Durable wood product evaluations
The development of improved durable wood products involves years of testing to ensure long-term durability. The most rigorous and meaningful evaluations place test specimens (stakes) in soil contact in humid climates that may require many years to yield meaningful results. Recently researchers have turned to the use of smaller specimens in an attempt to accelerate these stake tests. It has become widely accepted that these smaller specimens provide meaningful results several times faster than the lumber specimens traditionally used in stake tests. Although the smaller specimens do generally fail more quickly than larger specimens, it is unclear how their durability relates to much larger commercial wood products. Forest Service and university scientists are beginning to provide answers to this question with research in field plots at Harrison Experimental Forest (Saucier, Mississippi). Scientists compared the durability of small specimens to that of matched larger lumber specimens for 64 treatment groups. This comparison revealed that although smaller specimens showed obvious evidence of decay 2.1 times sooner than the lumber specimens, this relationship varied greatly. In some cases the smaller specimens provided little or no acceleration. A similar trend was noted when time to failure was compared for the two specimen sizes. The results indicate that there is substantial uncertainty in the use of small specimens to predict the durability of larger specimens or commercial wood products. Further research is underway to develop models to better define the relationship between accelerated stake test results and the durability of commercial products.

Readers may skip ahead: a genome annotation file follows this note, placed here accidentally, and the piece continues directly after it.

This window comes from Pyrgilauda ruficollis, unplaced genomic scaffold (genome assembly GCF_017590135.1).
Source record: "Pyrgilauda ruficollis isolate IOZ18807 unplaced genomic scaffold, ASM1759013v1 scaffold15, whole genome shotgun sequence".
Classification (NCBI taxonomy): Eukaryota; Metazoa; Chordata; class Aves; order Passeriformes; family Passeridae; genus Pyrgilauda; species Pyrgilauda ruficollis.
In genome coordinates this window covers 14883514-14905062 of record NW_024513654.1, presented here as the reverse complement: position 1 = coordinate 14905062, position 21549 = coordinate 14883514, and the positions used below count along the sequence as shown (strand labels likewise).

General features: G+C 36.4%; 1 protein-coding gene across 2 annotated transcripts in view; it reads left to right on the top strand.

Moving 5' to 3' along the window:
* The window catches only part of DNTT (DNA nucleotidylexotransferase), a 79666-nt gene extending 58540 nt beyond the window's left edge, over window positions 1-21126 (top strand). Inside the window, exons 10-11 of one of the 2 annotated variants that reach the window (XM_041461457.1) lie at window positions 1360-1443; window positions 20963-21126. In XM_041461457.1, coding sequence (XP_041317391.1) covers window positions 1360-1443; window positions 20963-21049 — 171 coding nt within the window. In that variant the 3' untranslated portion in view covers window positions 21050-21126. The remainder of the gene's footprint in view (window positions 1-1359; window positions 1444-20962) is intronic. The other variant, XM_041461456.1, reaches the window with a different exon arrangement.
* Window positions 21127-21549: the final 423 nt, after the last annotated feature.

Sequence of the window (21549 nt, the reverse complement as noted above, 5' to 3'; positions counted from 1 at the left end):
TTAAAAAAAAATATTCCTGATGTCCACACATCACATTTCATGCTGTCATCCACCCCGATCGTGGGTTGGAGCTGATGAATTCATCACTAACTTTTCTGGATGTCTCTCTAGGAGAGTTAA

Forest Service Partners